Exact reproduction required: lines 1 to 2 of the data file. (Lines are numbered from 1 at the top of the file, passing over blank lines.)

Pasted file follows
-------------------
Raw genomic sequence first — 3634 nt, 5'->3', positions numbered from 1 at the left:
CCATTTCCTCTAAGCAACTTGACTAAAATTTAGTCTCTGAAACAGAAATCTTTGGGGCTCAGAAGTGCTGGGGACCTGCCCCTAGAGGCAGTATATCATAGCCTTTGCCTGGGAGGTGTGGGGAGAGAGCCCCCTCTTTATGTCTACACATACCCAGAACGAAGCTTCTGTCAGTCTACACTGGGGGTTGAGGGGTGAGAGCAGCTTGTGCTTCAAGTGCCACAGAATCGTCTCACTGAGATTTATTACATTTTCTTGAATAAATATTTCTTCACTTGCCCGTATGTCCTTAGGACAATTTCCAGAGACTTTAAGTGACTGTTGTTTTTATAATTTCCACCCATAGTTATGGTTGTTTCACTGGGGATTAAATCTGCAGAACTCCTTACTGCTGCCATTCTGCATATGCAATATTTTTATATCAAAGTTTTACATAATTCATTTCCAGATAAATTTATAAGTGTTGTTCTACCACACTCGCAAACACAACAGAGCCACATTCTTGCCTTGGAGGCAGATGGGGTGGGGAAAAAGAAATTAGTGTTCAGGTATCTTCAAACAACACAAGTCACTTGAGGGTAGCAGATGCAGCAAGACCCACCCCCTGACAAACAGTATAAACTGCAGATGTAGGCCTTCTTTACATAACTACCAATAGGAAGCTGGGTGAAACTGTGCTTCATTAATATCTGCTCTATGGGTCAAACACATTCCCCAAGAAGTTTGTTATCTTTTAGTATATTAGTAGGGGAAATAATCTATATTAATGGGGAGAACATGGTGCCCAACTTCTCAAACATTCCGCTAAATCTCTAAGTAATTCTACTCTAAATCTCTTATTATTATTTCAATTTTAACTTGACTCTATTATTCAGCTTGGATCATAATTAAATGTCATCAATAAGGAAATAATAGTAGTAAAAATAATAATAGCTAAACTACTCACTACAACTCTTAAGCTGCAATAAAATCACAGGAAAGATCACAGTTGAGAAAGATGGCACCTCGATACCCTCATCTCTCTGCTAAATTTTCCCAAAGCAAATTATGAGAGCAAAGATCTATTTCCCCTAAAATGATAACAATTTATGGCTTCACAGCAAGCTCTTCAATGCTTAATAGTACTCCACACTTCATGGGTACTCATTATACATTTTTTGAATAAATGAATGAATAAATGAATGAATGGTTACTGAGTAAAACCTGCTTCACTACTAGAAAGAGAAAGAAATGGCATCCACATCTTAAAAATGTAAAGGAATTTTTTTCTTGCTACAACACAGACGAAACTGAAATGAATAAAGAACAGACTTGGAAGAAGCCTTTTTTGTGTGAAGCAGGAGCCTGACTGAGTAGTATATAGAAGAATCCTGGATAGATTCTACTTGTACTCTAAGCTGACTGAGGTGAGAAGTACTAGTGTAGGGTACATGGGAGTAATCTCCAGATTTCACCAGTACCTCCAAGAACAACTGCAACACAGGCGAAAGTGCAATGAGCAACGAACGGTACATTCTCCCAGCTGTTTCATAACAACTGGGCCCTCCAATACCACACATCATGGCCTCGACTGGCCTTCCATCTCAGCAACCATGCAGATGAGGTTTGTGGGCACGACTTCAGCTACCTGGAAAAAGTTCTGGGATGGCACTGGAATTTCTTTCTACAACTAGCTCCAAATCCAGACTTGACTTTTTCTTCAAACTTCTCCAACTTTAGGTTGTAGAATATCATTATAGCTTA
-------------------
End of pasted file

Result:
Raw genomic sequence first — 3634 nt, 5'->3', positions numbered from 1 at the left:
CCATTTCCTCTAAGCAACTTGACTAAAATTTAGTCTCTGAAACAGAAATCTTTGGGGCTCAGAAGTGCTGGGGACCTGCCCCTAGAGGCAGTATATCATAGCCTTTGCCTGGGAGGTGTGGGGAGAGAGCCCCCTCTTTATGTCTACACATACCCAGAACGAAGCTTCTGTCAGTCTACACTGGGGGTTGAGGGGTGAGAGCAGCTTGTGCTTCAAGTGCCACAGAATCGTCTCACTGAGATTTATTACATTTTCTTGAATAAATATTTCTTCACTTGCCCGTATGTCCTTAGGACAATTTCCAGAGACTTTAAGTGACTGTTGTTTTTATAATTTCCACCCATAGTTATGGTTGTTTCACTGGGGATTAAATCTGCAGAACTCCTTACTGCTGCCATTCTGCATATGCAATATTTTTATATCAAAGTTTTACATAATTCATTTCCAGATAAATTTATAAGTGTTGTTCTACCACACTCGCAAACACAACAGAGCCACATTCTTGCCTTGGAGGCAGATGGGGTGGGGAAAAAGAAATTAGTGTTCAGGTATCTTCAAACAACACAAGTCACTTGAGGGTAGCAGATGCAGCAAGACCCACCCCCTGACAAACAGTATAAACTGCAGATGTAGGCCTTCTTTACATAACTACCAATAGGAAGCTGGGTGAAACTGTGCTTCATTAATATCTGCTCTATGGGTCAAACACATTCCCCAAGAAGTTTGTTATCTTTTAGTATATTAGTAGGGGAAATAATCTATATTAATGGGGAGAACATGGTGCCCAACTTCTCAAACATTCCGCTAAATCTCTAAGTAATTCTACTCTAAATCTCTTATTATTATTTCAATTTTAACTTGACTCTATTATTCAGCTTGGATCATAATTAAATGTCATCAATAAGGAAATAATAGTAGTAAAAATAATAATAGCTAAACTACTCACTACAACTCTTAAGCTGCAATAAAATCACAGGAAAGATCACAGTTGAGAAAGATGGCACCTCGATACCCTCATCTCTCTGCTAAATTTTCCCAAAGCAAATTATGAGAGCAAAGATCTATTTCCCCTAAAATGATAACAATTTATGGCTTCACAGCAAGCTCTTCAATGCTTAATAGTACTCCACACTTCATGGGTACTCATTATACATTTTTTGAATAAATGAATGAATAAATGAATGAATGGTTACTGAGTAAAACCTGCTTCACTACTAGAAAGAGAAAGAAATGGCATCCACATCTTAAAAATGTAAAGGAATTTTTTTCTTGCTACAACACAGACGAAACTGAAATGAATAAAGAACAGACTTGGAAGAAGCCTTTTTTGTGTGAAGCAGGAGCCTGACTGAGTAGTATATAGAAGAATCCTGGATAGATTCTACTTGTACTCTAAGCTGACTGAGGTGAGAAGTACTAGTGTAGGGTACATGGGAGTAATCTCCAGATTTCACCAGTACCTCCAAGAACAACTGCAACACAGGCGAAAGTGCAATGAGCAACGAACGGTACATTCTCCCAGCTGTTTCATAACAACTGGGCCCTCCAATACCACACATCATGGCCTCGACTGGCCTTCCATCTCAGCAACCATGCAGATGAGGTTTGTGGGCACGACTTCAGCTACCTGGAAAAAGTTCTGGGATGGCACTGGAATTTCTTTCTACAACTAGCTCCAAATCCAGACTTGACTTTTTCTTCAAACTTCTCCAACTTTAGGTTGTAGAATATCATTATAGCTTA